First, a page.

Whether it's the name of a deity like "Zeus," an astronomy term like "Universe," or an animal like "Lion," everything's already in use somewhere. Startups and medium-sized businesses in particular have to be aware of the risks and not rush to a choice of name. With a little luck, it's possible to avoid legal problems when resolving situations when one business wants to use a word that's already in use as a company name or trademark. In any case, using this word as a name makes it difficult to avoid getting lost among all the other similar-sounding businesses.
Everyone wants a great name for their business
The problem is that naturally most managers want their company's name to lend it a certain meaning, symbolism, or simply grandeur. And that's easiest with a well-known word that symbolizes something special. These days one generally has to get a little more creative when it comes to choosing a name, at least if one isn't a large corporation with the corresponding financial reserves and a huge legal department.
Solutions to the name dilemma
One way to avoid straying too far from real words is to combine two (or more) real words together. You could include letters, colors, proper nouns, adjectives, or verbs. As that can become confusing, though, it's sometimes a good idea to choose a word that doesn't mean much on its own. "Semicolon," mentioned above, would be one example. But even here, others have often had the same idea. Thus it's best to look at entirely different words - sometimes words that don't seem to describe anything at all - to find words that haven't yet taken on much significance. One good example is "Twitter," which a few years ago only meant a sort of excited chirping and is now one of the most famous trademarks in the world.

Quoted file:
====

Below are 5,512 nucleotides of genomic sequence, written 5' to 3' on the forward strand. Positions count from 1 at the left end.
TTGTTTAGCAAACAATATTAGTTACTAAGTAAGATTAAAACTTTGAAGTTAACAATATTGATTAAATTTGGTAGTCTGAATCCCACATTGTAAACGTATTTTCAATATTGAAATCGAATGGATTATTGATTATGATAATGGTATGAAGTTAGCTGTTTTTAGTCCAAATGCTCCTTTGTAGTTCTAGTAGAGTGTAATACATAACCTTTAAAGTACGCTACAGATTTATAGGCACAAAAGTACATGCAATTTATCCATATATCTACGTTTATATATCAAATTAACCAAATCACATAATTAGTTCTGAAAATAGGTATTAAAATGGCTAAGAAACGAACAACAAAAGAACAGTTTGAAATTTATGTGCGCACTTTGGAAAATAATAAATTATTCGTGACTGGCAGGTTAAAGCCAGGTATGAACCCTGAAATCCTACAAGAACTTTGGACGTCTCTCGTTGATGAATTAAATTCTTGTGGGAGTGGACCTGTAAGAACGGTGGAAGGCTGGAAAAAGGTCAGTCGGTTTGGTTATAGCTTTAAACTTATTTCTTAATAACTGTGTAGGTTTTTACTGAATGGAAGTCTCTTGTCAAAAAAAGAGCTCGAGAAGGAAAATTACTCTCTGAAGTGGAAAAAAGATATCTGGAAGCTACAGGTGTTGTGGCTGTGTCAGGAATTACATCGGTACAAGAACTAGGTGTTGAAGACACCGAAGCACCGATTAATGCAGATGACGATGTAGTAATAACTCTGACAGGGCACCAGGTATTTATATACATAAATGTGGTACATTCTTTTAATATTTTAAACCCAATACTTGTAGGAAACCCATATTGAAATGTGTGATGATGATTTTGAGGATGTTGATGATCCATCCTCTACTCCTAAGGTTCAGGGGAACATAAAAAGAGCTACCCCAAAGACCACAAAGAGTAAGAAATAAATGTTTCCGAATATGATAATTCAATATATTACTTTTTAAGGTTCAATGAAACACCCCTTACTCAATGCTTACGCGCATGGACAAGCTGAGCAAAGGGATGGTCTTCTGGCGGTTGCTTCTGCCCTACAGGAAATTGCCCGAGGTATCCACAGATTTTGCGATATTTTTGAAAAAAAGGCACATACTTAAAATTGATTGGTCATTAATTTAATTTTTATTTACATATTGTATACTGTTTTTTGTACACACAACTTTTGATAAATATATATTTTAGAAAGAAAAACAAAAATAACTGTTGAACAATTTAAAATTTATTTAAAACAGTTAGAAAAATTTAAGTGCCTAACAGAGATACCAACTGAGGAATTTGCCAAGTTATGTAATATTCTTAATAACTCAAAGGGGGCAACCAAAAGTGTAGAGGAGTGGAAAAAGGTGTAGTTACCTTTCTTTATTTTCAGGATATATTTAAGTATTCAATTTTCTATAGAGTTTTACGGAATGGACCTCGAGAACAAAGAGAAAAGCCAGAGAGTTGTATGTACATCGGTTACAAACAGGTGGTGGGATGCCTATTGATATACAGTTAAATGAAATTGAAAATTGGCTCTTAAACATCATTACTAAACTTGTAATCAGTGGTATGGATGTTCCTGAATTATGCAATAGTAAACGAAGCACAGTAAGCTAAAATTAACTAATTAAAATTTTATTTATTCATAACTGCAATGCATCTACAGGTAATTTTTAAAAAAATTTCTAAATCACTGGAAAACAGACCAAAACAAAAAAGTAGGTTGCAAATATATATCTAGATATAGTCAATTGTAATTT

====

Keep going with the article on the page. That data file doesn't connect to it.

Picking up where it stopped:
The third naming strategy is to slightly modify the word you've already chosen. In the case of "Alphabet," for example, you could use "Alphabey," "Alphabot," or "Alvabet." This would be a step towards a more made-up name, and a way to find a unique name that would still not be totally unintelligible. It's possible, however, to add, subtract, or switch around the letters so much that the original word is impossible to recognize. In that case the name will have to be clarified later, possibly through advertising, once the company is known.
No matter how extraordinary a name eventually is, just about all the fantastic names have their origins in other words, names, or word combinations.
A name always has to be checked out
Even when a particular name is created, there's still work to be done. Even a fantasy name or a modified word is guaranteed to be the name of something somewhere. If not identical, then in a similar form. And as even similar names can be confusing - and thus incur legal liabilities - precise legal trademark research is required.
As we've seen, the Google method - using a universal word like "alphabet" as a brand - is rather interesting. Above all due to all the meaning it carries. For most businesses, freelancers, and startups, such a choice would carry a degree of risk that's difficult to calculate, one that could end expensively and require an entirely new name be found.
Incidentally, Google has already shown how to come up with a new name with another business: CALICO is one of the companies under Alphabet that works to find ways to fight the symptoms of aging. The name is a phonemic abbreviation of California Life Company. One of the world's oldest ways to arrive at a name. EPSON (Son of Electronic Printer) and ADIDAS (named for its founder, Adolf Dassler) used the same method in the past.